And, last, there are the indifferent, who CARE not at all, who cannot be moved even with dynamite from the comfortable ruts of their sad, empty little lives.

What is the lesson for us? God sees and will judge EVERY type of iniquity: the external idolatry of false religion as well as the secret, internal idolatry of covetousness (Col 3:5), which wears a cloak of "righteousness" in order to deceive (both itself and others).

"Search us, Lord, and know our heart.
With every idol bid us part."
These exhortations are lost on us if we think only of "idols" made of wood and stone, and pride ourselves as having nothing to do with such. But the "idols" that should frighten us, from whose bondage we should pray to be delivered, are the modern "gods" of materialism, licentiousness (in books, movies, and television), and pleasure-seeking! For God WILL judge EVERY type of sin: the open indifference of atheism no more than the hidden indifference of a lax Laodicean faith which seeks its own comfort and ignores its "nakedness" in God's sight.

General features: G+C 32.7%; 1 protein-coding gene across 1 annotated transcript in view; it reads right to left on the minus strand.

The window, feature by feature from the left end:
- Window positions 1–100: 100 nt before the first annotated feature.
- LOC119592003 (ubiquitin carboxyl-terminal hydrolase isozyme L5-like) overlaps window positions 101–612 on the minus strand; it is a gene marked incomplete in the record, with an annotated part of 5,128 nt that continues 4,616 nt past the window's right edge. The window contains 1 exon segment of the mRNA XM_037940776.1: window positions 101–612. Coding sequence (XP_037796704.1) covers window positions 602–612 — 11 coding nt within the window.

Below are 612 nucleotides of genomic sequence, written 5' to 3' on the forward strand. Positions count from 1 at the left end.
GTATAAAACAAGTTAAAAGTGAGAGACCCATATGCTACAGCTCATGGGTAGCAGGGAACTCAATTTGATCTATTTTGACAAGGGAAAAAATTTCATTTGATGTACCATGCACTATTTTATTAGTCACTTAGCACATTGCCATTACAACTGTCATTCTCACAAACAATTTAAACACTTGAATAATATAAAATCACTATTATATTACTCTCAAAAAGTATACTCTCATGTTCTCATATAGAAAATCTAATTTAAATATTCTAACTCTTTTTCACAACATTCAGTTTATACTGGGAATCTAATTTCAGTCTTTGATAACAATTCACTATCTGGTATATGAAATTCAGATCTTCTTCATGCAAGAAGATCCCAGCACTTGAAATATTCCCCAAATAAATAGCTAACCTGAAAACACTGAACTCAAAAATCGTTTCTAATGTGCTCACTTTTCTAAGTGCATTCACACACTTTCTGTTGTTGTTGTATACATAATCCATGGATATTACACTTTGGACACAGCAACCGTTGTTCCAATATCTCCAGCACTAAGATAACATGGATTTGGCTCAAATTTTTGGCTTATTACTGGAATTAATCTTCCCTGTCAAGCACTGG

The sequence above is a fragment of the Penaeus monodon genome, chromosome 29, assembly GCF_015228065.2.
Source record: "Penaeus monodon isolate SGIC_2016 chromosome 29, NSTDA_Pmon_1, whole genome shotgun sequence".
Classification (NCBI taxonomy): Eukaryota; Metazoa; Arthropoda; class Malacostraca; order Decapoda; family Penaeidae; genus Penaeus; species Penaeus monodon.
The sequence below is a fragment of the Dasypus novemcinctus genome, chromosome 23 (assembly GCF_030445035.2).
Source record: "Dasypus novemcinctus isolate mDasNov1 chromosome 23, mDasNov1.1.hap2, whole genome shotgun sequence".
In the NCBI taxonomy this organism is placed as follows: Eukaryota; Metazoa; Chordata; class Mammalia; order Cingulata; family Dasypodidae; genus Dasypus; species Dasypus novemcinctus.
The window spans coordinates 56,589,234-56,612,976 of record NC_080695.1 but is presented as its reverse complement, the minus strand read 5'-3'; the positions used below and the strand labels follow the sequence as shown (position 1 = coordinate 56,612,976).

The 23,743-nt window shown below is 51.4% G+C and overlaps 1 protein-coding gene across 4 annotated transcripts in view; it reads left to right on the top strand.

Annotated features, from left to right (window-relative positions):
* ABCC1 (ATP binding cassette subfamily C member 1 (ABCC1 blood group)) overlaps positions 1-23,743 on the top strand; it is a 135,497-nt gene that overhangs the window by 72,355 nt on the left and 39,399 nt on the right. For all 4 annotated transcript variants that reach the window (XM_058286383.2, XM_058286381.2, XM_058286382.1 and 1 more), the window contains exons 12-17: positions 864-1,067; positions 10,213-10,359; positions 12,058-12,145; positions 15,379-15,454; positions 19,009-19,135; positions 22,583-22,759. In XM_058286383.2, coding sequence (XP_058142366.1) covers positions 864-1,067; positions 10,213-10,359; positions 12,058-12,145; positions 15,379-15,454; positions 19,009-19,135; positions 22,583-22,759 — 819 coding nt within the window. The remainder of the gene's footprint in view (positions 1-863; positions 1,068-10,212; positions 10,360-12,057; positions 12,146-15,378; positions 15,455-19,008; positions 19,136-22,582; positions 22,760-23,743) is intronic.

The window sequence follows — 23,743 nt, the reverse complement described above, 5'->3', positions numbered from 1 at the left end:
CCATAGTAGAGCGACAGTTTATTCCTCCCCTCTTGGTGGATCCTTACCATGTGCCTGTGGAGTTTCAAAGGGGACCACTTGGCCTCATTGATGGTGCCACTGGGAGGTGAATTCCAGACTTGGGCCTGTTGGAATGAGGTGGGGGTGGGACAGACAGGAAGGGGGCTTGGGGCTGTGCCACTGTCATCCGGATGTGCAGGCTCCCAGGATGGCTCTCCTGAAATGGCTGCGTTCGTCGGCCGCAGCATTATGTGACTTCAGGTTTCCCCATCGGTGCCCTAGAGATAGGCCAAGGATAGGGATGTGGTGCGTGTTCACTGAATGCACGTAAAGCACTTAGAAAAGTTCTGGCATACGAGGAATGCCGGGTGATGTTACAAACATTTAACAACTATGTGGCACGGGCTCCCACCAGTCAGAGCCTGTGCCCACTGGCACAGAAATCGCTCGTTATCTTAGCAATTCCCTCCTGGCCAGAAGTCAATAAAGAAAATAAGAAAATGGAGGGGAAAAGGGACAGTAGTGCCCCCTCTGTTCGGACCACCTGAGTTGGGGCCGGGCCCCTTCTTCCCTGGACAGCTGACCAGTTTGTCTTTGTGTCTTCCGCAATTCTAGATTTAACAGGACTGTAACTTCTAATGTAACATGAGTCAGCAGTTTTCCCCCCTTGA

"The LORD has prepared a sacrifice; he has consecrated those he has invited" (Zep 1:7).
Christ is the one true sacrifice, so that in turn he may also be the bridegroom of the marriage feast. The Father has invited guests to the sacrifice -- to partake of the forgiveness of sins which Christ has made possible, and to obtain a "wedding garment" so that they will be suitably attired to attend the feast. But those guests who have not faithfully prepared themselves, when they do try to enter the great marriage feast, will be punished because they are, figuratively, "clad in foreign clothes" (v 8).